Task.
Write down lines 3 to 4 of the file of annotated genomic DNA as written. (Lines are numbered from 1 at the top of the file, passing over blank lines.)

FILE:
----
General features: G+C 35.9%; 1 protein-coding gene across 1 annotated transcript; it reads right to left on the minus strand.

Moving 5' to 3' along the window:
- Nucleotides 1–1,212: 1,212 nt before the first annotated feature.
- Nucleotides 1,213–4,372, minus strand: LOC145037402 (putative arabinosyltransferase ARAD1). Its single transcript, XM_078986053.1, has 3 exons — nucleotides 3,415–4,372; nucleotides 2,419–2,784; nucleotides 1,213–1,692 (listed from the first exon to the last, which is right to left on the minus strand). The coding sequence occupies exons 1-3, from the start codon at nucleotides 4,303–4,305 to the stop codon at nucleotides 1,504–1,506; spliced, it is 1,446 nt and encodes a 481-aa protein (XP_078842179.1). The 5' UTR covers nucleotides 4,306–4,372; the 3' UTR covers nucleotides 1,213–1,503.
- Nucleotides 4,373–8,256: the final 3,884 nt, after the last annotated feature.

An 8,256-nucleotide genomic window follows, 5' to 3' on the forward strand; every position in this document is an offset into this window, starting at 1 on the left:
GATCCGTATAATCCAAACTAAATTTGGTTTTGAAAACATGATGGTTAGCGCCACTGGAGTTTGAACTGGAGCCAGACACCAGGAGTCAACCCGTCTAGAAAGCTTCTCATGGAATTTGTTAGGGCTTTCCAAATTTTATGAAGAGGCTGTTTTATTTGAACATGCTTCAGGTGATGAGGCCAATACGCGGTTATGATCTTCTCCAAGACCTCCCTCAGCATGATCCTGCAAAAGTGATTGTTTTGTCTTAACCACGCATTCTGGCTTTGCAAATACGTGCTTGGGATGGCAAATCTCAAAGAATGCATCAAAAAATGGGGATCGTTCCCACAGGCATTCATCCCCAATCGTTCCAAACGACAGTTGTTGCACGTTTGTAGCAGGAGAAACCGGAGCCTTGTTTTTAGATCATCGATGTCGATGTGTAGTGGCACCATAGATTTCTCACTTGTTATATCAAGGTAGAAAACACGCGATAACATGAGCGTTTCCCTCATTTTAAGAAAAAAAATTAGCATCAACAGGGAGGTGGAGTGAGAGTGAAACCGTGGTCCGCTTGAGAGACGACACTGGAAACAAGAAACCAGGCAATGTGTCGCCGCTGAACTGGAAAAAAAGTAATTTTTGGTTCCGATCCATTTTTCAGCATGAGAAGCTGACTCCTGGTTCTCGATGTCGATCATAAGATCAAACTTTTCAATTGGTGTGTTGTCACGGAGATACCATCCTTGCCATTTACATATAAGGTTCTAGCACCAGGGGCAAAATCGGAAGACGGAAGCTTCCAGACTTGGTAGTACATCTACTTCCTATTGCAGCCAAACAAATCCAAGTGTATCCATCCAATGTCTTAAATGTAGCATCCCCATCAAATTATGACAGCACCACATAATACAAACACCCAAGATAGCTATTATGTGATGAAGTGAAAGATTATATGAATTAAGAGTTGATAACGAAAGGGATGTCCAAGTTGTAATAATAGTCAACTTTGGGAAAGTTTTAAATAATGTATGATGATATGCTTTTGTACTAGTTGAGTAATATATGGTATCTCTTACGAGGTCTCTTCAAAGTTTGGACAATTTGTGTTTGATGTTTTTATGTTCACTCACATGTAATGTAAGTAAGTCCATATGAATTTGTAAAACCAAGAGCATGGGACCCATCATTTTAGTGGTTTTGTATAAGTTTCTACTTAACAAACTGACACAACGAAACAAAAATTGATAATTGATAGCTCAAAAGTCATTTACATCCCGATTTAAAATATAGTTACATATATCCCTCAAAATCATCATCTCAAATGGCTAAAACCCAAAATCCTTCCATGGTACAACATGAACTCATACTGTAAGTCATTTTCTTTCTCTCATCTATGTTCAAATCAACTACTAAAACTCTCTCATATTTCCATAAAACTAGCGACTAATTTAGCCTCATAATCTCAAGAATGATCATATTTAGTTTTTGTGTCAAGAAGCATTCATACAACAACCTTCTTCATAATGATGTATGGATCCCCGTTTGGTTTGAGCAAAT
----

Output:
- Nucleotides 1–1,212: 1,212 nt before the first annotated feature.
- Nucleotides 1,213–4,372, minus strand: LOC145037402 (putative arabinosyltransferase ARAD1). Its single transcript, XM_078986053.1, has 3 exons — nucleotides 3,415–4,372; nucleotides 2,419–2,784; nucleotides 1,213–1,692 (listed from the first exon to the last, which is right to left on the minus strand). The coding sequence occupies exons 1-3, from the start codon at nucleotides 4,303–4,305 to the stop codon at nucleotides 1,504–1,506; spliced, it is 1,446 nt and encodes a 481-aa protein (XP_078842179.1). The 5' UTR covers nucleotides 4,306–4,372; the 3' UTR covers nucleotides 1,213–1,503.